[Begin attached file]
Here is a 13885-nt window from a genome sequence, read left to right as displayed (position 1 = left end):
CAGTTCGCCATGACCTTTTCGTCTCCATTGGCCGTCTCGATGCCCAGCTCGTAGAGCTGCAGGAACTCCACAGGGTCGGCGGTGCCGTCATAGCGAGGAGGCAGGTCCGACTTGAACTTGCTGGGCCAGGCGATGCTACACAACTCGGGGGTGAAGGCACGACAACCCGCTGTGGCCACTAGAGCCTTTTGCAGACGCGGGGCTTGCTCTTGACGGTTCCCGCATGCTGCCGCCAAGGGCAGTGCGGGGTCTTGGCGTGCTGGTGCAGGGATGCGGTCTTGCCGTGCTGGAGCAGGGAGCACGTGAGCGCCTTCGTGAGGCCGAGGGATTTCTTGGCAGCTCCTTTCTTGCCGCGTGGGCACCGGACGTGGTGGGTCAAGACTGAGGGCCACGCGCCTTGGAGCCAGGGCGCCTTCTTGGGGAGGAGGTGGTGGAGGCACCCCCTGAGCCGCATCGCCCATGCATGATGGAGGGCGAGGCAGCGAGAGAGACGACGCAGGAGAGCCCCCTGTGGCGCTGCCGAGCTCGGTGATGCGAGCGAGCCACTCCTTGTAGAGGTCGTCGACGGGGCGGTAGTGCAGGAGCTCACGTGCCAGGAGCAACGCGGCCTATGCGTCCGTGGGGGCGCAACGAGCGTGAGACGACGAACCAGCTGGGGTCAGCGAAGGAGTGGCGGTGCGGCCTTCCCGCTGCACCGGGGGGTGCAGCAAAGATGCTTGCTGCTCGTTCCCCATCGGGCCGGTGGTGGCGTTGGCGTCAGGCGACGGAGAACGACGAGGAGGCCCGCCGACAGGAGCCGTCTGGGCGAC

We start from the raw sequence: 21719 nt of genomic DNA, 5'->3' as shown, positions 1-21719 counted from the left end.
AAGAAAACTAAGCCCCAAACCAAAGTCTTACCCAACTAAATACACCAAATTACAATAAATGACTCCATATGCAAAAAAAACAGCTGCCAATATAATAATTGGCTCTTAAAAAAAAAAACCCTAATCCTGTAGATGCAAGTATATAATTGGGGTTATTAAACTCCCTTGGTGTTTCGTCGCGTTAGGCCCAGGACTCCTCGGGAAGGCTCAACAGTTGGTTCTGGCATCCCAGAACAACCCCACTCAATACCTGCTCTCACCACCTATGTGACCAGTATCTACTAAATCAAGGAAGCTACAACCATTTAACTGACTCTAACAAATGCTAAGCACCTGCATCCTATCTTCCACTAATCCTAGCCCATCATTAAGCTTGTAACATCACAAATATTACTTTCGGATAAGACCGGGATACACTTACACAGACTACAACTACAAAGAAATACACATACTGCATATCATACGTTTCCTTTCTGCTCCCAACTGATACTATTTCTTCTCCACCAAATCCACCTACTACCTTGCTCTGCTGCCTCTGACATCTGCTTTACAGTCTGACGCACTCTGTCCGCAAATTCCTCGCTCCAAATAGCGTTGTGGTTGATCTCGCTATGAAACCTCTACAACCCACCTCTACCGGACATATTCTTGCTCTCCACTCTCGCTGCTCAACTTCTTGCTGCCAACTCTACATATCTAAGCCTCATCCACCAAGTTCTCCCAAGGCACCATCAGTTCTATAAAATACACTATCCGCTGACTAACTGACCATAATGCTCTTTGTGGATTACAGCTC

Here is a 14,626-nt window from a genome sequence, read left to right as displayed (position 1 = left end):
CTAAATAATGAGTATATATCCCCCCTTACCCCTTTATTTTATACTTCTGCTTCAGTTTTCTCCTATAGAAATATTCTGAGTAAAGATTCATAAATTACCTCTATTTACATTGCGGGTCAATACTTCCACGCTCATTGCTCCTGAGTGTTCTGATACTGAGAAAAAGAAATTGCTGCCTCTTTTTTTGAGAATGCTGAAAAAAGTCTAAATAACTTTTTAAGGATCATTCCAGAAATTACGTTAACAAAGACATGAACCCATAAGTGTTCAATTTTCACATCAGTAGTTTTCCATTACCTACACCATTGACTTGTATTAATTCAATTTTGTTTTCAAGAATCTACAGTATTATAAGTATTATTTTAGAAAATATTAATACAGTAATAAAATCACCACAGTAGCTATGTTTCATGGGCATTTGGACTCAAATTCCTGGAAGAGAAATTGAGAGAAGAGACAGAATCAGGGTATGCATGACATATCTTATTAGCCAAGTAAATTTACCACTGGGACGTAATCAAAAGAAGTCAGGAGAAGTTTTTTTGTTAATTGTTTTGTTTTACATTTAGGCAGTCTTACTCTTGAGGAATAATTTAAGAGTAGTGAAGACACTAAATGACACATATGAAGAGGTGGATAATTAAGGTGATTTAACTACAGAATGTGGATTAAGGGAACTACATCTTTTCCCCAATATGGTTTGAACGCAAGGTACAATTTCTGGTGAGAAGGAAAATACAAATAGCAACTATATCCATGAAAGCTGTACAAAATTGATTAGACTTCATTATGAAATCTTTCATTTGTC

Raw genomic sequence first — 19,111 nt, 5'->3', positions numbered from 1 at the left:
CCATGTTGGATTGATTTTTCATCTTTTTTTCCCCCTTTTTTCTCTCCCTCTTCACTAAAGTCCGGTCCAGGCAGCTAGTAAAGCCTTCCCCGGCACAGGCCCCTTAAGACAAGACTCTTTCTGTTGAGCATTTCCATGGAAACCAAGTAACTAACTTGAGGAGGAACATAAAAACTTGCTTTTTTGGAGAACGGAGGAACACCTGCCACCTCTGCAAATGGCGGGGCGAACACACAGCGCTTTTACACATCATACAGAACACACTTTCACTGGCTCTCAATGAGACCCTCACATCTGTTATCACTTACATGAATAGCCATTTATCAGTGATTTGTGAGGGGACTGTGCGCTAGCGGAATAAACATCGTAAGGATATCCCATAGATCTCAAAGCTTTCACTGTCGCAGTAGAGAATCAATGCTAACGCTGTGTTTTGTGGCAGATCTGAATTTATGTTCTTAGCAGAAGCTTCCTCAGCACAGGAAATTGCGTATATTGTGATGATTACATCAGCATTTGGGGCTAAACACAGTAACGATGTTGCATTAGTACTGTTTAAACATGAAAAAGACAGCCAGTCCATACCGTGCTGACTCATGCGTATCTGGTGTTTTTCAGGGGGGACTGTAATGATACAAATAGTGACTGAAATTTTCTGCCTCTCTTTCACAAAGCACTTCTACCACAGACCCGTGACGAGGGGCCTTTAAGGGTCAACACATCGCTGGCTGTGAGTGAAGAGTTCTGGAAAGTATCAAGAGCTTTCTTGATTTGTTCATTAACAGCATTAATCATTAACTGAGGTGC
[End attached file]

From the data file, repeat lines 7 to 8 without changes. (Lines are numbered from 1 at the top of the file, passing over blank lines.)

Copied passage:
Raw genomic sequence first — 19,111 nt, 5'->3', positions numbered from 1 at the left:
CCATGTTGGATTGATTTTTCATCTTTTTTTCCCCCTTTTTTCTCTCCCTCTTCACTAAAGTCCGGTCCAGGCAGCTAGTAAAGCCTTCCCCGGCACAGGCCCCTTAAGACAAGACTCTTTCTGTTGAGCATTTCCATGGAAACCAAGTAACTAACTTGAGGAGGAACATAAAAACTTGCTTTTTTGGAGAACGGAGGAACACCTGCCACCTCTGCAAATGGCGGGGCGAACACACAGCGCTTTTACACATCATACAGAACACACTTTCACTGGCTCTCAATGAGACCCTCACATCTGTTATCACTTACATGAATAGCCATTTATCAGTGATTTGTGAGGGGACTGTGCGCTAGCGGAATAAACATCGTAAGGATATCCCATAGATCTCAAAGCTTTCACTGTCGCAGTAGAGAATCAATGCTAACGCTGTGTTTTGTGGCAGATCTGAATTTATGTTCTTAGCAGAAGCTTCCTCAGCACAGGAAATTGCGTATATTGTGATGATTACATCAGCATTTGGGGCTAAACACAGTAACGATGTTGCATTAGTACTGTTTAAACATGAAAAAGACAGCCAGTCCATACCGTGCTGACTCATGCGTATCTGGTGTTTTTCAGGGGGGACTGTAATGATACAAATAGTGACTGAAATTTTCTGCCTCTCTTTCACAAAGCACTTCTACCACAGACCCGTGACGAGGGGCCTTTAAGGGTCAACACATCGCTGGCTGTGAGTGAAGAGTTCTGGAAAGTATCAAGAGCTTTCTTGATTTGTTCATTAACAGCATTAATCATTAACTGAGGTGC